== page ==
The Amazon rainforest covers a total area of 5.5 million sq.km, which is roughly 1.5 times the size of India. Nearly 60% of the Amazon rainforest occurs in Brazil, which has lost roughly 17% of its rainforest during the last 50 years, mostly due to conversion for cattle ranching and soy cultivation. Malaria has been a major reason for human deaths in the Amazon basin. At the turn of the century, there were over 600,000 cases a year in the Amazon alone. Brazil has reported a steady rise of Malaria cases due to forest clearing and expansion of agriculture. According to  Anthony Kiszewski, an entomologist at Bentley University, Massachusetts, Anopheles darlingi, the primary vector of malaria in the Amazon, appears to breed in warm, shady pools of water that often build up along the edges and roadsides of cleared forest patches. A study published last year in Scientific Reports has revealed that cleared forest patches between 0.1 and 5 sq. km. in size had reported the highest incidence of malaria.The study thus provides proof of one more direct link between deforestation and the origin of a disease from the wild.

The rainforests of Borneo, home to the Orangutan, are among the richest terrestrial ecosystems in the world. Rampant deforestation between 1980-2000 for raising palm oil plantations has claimed nearly 40% of its rainforests. During that period more timber was harvested from Borneo than Africa and the Amazon combined. When a malaria outbreak erupted in Malaysian Borneo in 2002, researchers found that the causal pathogen was Plasmodium knowlesi, colloquially known as “monkey malaria,” which is known to infect and proliferate in forest-dwelling macaques. Soon P. knowlesi  became the most common cause for malaria in Malaysia.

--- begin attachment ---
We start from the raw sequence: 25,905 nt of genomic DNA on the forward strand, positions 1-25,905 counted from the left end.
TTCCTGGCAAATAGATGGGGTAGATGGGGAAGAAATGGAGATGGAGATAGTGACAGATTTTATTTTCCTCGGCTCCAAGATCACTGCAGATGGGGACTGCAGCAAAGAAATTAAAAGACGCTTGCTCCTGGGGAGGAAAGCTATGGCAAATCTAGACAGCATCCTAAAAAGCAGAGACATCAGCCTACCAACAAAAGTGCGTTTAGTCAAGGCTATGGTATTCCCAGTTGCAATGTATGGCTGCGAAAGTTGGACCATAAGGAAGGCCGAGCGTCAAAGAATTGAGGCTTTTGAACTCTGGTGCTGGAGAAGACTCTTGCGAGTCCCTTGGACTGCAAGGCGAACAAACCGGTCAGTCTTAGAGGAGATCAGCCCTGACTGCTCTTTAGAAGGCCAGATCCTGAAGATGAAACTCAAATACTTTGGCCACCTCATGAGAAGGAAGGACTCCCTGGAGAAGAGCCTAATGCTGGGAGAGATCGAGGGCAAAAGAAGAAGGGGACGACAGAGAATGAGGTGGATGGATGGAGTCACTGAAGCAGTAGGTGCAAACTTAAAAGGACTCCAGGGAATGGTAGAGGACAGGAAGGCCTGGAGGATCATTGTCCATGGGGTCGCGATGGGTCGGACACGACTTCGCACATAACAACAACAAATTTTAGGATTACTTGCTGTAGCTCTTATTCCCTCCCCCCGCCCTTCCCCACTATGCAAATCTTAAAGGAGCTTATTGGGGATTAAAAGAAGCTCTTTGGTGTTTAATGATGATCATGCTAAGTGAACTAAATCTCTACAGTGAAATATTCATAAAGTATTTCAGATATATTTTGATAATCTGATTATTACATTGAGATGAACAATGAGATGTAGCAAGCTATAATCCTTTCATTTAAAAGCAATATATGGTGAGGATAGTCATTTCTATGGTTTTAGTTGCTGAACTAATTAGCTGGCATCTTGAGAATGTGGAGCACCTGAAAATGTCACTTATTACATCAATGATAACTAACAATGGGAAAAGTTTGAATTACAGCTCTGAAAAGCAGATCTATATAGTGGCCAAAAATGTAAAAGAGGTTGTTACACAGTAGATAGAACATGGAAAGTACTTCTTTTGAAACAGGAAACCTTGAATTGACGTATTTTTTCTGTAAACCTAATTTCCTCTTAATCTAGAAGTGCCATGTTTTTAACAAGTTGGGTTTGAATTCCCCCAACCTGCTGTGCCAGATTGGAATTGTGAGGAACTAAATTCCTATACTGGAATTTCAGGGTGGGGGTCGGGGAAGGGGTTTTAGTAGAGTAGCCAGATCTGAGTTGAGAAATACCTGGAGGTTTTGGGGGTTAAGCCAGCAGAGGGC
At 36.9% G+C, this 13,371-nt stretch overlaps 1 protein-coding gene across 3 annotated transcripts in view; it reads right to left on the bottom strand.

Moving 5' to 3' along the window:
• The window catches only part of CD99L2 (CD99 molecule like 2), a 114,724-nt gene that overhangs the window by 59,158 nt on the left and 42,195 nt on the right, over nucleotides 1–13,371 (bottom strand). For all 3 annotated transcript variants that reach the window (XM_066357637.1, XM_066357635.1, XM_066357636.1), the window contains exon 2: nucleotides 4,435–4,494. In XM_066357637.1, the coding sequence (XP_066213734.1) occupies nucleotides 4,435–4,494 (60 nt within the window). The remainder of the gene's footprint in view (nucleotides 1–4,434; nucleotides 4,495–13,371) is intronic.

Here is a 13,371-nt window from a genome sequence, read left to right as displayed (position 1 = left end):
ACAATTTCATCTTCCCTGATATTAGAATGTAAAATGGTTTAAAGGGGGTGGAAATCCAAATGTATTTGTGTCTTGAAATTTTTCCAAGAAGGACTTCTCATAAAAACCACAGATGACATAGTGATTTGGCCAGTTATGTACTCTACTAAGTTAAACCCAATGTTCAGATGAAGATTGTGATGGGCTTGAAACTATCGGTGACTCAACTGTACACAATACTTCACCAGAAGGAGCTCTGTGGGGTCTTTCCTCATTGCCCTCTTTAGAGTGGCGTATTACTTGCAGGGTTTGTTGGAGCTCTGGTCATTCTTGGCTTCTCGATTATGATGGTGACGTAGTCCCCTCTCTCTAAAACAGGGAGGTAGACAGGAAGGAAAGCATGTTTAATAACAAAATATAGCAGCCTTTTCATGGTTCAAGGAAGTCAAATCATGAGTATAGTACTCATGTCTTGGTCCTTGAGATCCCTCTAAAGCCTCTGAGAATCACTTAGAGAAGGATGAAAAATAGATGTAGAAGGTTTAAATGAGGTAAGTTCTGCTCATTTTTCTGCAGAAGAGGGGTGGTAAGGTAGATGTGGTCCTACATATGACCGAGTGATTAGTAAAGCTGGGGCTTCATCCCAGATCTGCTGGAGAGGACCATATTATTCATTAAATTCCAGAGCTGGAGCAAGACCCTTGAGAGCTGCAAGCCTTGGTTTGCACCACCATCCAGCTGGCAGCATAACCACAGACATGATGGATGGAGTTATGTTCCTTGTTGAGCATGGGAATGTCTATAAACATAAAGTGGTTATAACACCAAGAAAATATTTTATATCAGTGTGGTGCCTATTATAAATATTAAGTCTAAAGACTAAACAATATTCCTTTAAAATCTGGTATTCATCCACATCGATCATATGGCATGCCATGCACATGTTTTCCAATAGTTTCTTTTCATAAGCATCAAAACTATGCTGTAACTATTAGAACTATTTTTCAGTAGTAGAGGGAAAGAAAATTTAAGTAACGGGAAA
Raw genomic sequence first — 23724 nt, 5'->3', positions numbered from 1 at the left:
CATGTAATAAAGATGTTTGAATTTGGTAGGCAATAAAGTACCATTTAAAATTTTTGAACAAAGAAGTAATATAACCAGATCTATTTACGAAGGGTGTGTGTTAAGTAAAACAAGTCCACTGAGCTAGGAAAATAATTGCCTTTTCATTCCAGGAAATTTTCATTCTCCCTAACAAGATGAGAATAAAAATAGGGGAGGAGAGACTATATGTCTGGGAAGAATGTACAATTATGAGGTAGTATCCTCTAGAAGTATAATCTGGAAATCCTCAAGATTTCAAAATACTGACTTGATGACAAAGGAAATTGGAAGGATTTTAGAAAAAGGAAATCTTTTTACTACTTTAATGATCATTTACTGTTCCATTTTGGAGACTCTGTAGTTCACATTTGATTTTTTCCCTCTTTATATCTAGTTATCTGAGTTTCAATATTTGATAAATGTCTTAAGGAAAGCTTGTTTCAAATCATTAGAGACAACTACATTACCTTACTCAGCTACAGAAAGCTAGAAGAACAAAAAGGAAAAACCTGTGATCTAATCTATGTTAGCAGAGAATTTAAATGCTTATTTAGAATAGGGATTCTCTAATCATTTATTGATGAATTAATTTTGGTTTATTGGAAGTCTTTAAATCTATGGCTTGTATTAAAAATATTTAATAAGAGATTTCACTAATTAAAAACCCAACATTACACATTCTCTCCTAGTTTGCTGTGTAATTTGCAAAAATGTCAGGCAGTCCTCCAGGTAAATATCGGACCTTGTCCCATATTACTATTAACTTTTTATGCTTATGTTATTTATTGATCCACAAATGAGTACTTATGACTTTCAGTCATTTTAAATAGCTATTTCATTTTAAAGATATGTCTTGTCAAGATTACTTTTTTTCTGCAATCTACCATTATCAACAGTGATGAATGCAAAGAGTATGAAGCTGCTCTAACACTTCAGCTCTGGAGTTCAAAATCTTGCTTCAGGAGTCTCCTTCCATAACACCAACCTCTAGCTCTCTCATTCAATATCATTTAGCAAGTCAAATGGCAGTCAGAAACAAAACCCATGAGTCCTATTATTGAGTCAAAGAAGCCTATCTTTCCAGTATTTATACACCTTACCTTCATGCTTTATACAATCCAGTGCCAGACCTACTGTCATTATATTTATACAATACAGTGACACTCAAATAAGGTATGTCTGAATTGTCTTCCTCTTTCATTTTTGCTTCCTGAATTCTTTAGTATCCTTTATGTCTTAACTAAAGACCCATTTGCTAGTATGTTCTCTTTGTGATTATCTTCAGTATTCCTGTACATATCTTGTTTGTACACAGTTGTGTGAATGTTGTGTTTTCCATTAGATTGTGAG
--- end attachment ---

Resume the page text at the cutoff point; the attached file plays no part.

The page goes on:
Yellow fever is one of the most well researched diseases from the standpoint of its association with forests. The virus that causes yellow fever is maintained in a transmission cycle of arboreal monkeys and sylvatic mosquitoes. Expansion into the forest by human settlements is a frequent cause of outbreaks. For example, the first outbreak of yellow fever in Kenya (1992 to 1993) involved a settlement where cases were limited to people collecting fuel wood or possibly hunting in the forest. WHO estimates that globally 30,000 yellow fever related deaths occur every year.

However, deforestation per se is not the cause behind the upsurge of EIDs. Forest destruction and habitat alteration, combined with growth in the human population and increased human-wildlife interactions, disrupt the regional environmental balance. This creates conditions conducive for the emergence of new contagions, which are then spread through global travel. Against the backdrop of rising incidences of EIDs in the last four decades, the concept of ‘One Health’ is now gaining rapid momentum. The ‘One Health’concept recognizes that the health of humans is closely connected to the health of animals and the shared environment. In simple terms, it means that the destruction of natural forests presents an immediate risk to the health of the people living in that area.

About the author

Akash Deep Baruah

Akash Deep Baruah is a senior IFS officer of the Tamil Nadu cadre. He has wide experience in wildlife management, with specialization in mangrove conservation. Currently, he in on deputation to his home state, Assam.